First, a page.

Since most people in Europe in the 15th century were by contemporary standards deeply religious—much like the Muslim world in the late 19th century—even secularizing forces operated within a religious ambiance. Initially printers continued to publish many of the same religious books the monks once so painfully coped - again a situation which has held true in the Muslim world, even to present times, given the crumbling but still apparent consensus among Muslims that the most religiously significant and scholarly literature of our various Islamic sciences were almost all written prior to the introduction of the printing press.

News or journalism is very much part of the global component of information networks (it was the ability of CNN to cover the Gulf War live in 1990 - 1991 and do it almost round the clock that first set me to writing about globalization, which at that time had a political cover called "The New World Order"). And it, perhaps more than any other form of global information, has an origin that perhaps explains why the developing core is so socially destructive—a core, I would suggest, that is inherently anti-social, particularly from an Islamic perspective. I allude here to the contemporary principle that the public has the unqualified or unconditional right to know, which easily translates into the invasion of privacy, an appeal to idle curiosity, an appeal to a sovereign public opinion, however unqualified, and the circulation of discomforting news that exposes the vices of the Muslim rather than covering them up, as we are advised to do by the Prophet (s.a.w.). In other words the professionalization of gossip.

The prophet was asked, 'Which of the Muslims is better?" He said, "The one from whose tongue and hand the Muslims are safe." Al-Nawawi, the great commentator on Sahih Muslim, said this means the one who refrains from hurting the Muslims in speech or deed and restrains from scorning them. There are of course exceptions to all of these prohibitions but the exceptions concern military and security affairs and specific requirements of administering, justice, not the needs of an enterprising reporter.

As I much more briefly noted in passing at a panel discussion on globalization some months back in Washington DC, Burkhardt, the great historian of the Renaissance, honored the 16th-century Venetian vagabond, blackmailer, and pornographer, Pietro Aretino (known in his time as the Scourge of Princes) as "the father of modern journalism." Aretino's publicly distributed journals containing reportage and commentary on his times were generally directed at the Pope and at monks and priests. Aretino's journals were popular precisely because they invaded privacy, although they were originally prepared as a vehicle for blackmail.

Modern journalism's seemingly contradictory professional standard of accuracy, truthfulness, and objectivity is to be found in large part in an alternative historic stream, originating, again during the Renaissance, in the newsletters reporting on commodity prices and other market conditions by the earliest Christian banking houses. Here was the utilitarian rather than principled source of what constitutes modern journalistic objectivity—that it be paid to "get it right." Now I am grateful for whatever accuracy and objectivity is to be found in media and I try to instill those values in my students but I would be naive not to know how spiritually shallow are the sources of even these positive values in the global media.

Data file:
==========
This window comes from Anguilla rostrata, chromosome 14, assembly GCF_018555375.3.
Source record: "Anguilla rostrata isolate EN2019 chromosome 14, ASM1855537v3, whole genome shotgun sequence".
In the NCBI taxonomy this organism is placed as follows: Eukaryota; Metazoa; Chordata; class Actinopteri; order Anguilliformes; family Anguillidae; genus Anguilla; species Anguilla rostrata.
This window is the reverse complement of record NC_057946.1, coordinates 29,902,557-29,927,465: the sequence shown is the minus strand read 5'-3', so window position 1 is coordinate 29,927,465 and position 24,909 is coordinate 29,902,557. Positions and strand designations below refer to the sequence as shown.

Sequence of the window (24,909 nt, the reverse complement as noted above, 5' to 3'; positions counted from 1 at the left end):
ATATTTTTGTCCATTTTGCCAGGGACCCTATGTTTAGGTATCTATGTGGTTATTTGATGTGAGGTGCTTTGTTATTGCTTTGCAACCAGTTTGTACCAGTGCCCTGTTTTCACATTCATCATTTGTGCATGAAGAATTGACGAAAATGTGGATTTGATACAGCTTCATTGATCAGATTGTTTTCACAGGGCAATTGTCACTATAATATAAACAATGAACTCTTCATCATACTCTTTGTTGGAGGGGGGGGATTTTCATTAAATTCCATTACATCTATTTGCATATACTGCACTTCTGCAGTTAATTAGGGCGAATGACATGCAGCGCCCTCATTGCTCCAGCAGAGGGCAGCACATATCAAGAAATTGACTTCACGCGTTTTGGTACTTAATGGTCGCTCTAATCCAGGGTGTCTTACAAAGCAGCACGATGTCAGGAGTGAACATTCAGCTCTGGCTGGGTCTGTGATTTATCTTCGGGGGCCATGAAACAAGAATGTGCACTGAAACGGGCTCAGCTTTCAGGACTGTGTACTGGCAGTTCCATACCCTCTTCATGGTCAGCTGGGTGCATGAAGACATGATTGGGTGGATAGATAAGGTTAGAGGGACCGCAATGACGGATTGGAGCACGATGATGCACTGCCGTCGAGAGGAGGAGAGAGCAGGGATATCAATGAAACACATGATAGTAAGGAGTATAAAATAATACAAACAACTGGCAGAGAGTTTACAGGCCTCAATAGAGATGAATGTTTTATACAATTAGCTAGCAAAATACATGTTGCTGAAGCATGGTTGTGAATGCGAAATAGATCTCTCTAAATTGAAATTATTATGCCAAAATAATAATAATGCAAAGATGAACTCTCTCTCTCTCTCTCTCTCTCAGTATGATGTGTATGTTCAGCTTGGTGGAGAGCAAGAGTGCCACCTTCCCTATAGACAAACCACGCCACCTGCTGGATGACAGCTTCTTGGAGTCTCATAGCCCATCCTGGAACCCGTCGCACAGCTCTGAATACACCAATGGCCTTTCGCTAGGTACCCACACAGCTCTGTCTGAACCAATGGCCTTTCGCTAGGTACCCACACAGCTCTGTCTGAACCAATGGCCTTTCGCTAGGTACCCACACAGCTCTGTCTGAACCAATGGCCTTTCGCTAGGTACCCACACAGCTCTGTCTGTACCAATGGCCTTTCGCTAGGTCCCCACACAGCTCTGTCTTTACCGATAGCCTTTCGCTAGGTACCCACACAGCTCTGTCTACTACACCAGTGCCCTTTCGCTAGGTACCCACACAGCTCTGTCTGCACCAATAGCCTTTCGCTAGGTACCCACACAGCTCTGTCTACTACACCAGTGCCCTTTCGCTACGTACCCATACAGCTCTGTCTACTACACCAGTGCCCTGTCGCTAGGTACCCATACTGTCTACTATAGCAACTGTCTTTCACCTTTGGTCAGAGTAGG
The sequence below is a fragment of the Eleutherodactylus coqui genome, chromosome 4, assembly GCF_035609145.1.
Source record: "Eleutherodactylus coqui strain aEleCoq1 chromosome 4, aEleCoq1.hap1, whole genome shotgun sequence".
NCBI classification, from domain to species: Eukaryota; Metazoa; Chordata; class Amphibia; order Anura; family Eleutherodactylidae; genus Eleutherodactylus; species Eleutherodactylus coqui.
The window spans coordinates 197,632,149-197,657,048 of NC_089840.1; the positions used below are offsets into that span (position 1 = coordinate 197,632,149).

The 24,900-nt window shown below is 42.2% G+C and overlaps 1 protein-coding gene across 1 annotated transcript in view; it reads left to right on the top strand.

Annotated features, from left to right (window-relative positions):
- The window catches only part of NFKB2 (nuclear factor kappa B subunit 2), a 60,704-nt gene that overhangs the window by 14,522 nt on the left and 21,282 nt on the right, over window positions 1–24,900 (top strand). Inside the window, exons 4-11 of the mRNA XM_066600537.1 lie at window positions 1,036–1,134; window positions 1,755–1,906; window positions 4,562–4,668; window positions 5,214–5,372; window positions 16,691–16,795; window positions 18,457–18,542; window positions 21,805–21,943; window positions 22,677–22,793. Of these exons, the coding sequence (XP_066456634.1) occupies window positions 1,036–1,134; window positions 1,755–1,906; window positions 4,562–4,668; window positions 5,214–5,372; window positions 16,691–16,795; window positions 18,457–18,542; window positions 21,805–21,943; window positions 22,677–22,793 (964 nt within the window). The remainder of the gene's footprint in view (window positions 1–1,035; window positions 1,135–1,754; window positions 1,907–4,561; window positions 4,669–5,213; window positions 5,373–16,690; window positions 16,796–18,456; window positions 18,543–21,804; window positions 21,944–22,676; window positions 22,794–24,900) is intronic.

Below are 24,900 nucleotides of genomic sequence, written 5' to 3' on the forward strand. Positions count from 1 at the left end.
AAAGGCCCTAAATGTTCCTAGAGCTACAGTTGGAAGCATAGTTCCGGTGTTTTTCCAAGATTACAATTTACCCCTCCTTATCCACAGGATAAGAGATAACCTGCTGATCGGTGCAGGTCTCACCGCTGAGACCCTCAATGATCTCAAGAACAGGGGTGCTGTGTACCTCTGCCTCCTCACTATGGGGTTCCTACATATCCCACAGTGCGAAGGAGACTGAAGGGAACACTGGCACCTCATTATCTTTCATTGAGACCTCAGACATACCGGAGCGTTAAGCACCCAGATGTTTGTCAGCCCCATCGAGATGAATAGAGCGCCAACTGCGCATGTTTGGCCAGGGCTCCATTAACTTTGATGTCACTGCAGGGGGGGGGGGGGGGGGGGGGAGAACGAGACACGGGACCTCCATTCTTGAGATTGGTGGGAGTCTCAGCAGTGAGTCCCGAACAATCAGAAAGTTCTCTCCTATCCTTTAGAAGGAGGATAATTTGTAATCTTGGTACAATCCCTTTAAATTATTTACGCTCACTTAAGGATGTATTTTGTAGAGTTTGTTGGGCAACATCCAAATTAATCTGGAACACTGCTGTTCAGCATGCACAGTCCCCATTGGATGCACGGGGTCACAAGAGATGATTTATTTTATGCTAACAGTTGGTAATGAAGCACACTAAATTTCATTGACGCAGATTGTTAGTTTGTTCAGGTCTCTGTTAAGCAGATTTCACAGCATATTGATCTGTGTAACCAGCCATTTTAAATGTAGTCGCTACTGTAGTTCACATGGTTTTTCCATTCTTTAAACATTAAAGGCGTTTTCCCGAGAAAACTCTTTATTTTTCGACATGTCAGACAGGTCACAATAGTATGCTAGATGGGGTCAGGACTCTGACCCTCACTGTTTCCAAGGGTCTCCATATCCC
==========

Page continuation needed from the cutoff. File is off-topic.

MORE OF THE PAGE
As for global media's transmission of largely American television entertainment, the degree of vulgarity and incivility and the undermining of the most basic assumptions of good manners are appalling. Television is far more invasive than print and Internet still more invasive. They penetrate the home in a way that print media never could do.

And given their electronic nature—the media as message—in which there is no true image or even shadow of a true image, but rather virtual reality, be it on the Internet or the electronic TV camera, there is no way the silent but undeniable presence of spiritual grace, or baraka, as we would say in Arabic, can be transmitted or even accounted for. Imam Al Ghazali wrote that "Religion is belief in the unseen." But television can only acknowledge the existence of the visible, which means that, from the strictly technological perspective of television, God, the Angels, Heaven, and Hell, and above all spiritual grace—baraka—which is a vehicle by which the Divine makes itself most accessible in this world, are all invisible and thus metaphorically do not "exist."

As for the visible, the more possessed of physical movement and visible emotions it is, the more easily it can be captured by an electronic camera and recreated as a recognizable virtual image. Therefore, technologically-speaking, the better the TV. That's why "sex and violence," above and beyond their obvious emotional content and from a purely technological point of view, make such good TV.

All of this suggests that global media is shaping world consciousness into a consciousness devoid of the sacred or even a sense of the sacred-a world with diminishing spiritual grace, which is the result of a global civilization sliding towards death. TBS


S. Abdallah Schleifer is TBS publisher and senior editor.

Copyright 2003 Transnational Broadcasting Studies